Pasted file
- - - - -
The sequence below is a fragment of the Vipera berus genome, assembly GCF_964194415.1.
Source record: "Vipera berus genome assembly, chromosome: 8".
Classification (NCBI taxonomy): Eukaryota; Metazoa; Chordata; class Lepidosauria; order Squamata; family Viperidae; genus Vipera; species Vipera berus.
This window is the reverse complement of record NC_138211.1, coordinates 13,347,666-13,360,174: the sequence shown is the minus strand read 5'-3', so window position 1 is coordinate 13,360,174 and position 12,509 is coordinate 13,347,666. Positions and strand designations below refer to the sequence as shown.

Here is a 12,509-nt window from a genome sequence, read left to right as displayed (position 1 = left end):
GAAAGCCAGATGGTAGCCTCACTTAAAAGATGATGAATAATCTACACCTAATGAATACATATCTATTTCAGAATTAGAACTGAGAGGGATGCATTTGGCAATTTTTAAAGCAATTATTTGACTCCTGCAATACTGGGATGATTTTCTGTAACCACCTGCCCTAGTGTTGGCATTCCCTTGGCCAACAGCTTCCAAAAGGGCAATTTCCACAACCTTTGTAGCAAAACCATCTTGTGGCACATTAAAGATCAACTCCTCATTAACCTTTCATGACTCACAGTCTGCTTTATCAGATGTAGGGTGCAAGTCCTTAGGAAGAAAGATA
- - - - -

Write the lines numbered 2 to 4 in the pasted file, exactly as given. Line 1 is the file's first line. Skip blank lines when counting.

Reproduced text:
Source record: "Vipera berus genome assembly, chromosome: 8".
Classification (NCBI taxonomy): Eukaryota; Metazoa; Chordata; class Lepidosauria; order Squamata; family Viperidae; genus Vipera; species Vipera berus.
This window is the reverse complement of record NC_138211.1, coordinates 13,347,666-13,360,174: the sequence shown is the minus strand read 5'-3', so window position 1 is coordinate 13,360,174 and position 12,509 is coordinate 13,347,666. Positions and strand designations below refer to the sequence as shown.